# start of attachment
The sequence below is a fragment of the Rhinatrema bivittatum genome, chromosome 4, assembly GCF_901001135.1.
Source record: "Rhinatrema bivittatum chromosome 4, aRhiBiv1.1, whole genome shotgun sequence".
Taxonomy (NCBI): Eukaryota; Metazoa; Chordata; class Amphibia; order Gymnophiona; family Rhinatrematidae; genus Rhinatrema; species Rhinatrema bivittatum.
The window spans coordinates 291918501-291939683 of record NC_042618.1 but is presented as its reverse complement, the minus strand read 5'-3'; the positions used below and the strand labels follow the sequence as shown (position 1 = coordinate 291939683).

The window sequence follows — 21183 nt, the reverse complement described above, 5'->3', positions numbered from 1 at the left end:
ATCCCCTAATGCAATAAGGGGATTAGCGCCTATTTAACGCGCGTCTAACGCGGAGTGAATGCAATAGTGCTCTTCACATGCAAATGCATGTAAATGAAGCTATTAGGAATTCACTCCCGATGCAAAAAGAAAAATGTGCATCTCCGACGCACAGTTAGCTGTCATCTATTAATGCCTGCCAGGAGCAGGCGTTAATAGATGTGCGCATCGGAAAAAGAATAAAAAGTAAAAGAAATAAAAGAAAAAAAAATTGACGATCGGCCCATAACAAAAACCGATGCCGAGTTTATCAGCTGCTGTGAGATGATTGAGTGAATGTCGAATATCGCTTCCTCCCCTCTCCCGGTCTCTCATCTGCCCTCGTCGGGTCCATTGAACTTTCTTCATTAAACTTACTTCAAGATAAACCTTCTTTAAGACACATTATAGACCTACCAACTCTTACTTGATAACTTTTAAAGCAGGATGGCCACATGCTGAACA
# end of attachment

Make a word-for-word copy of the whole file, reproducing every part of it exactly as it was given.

The sequence below is a fragment of the Rhinatrema bivittatum genome, chromosome 4, assembly GCF_901001135.1.
Source record: "Rhinatrema bivittatum chromosome 4, aRhiBiv1.1, whole genome shotgun sequence".
Taxonomy (NCBI): Eukaryota; Metazoa; Chordata; class Amphibia; order Gymnophiona; family Rhinatrematidae; genus Rhinatrema; species Rhinatrema bivittatum.
The window spans coordinates 291918501-291939683 of record NC_042618.1 but is presented as its reverse complement, the minus strand read 5'-3'; the positions used below and the strand labels follow the sequence as shown (position 1 = coordinate 291939683).

The window sequence follows — 21183 nt, the reverse complement described above, 5'->3', positions numbered from 1 at the left end:
ATCCCCTAATGCAATAAGGGGATTAGCGCCTATTTAACGCGCGTCTAACGCGGAGTGAATGCAATAGTGCTCTTCACATGCAAATGCATGTAAATGAAGCTATTAGGAATTCACTCCCGATGCAAAAAGAAAAATGTGCATCTCCGACGCACAGTTAGCTGTCATCTATTAATGCCTGCCAGGAGCAGGCGTTAATAGATGTGCGCATCGGAAAAAGAATAAAAAGTAAAAGAAATAAAAGAAAAAAAAATTGACGATCGGCCCATAACAAAAACCGATGCCGAGTTTATCAGCTGCTGTGAGATGATTGAGTGAATGTCGAATATCGCTTCCTCCCCTCTCCCGGTCTCTCATCTGCCCTCGTCGGGTCCATTGAACTTTCTTCATTAAACTTACTTCAAGATAAACCTTCTTTAAGACACATTATAGACCTACCAACTCTTACTTGATAACTTTTAAAGCAGGATGGCCACATGCTGAACA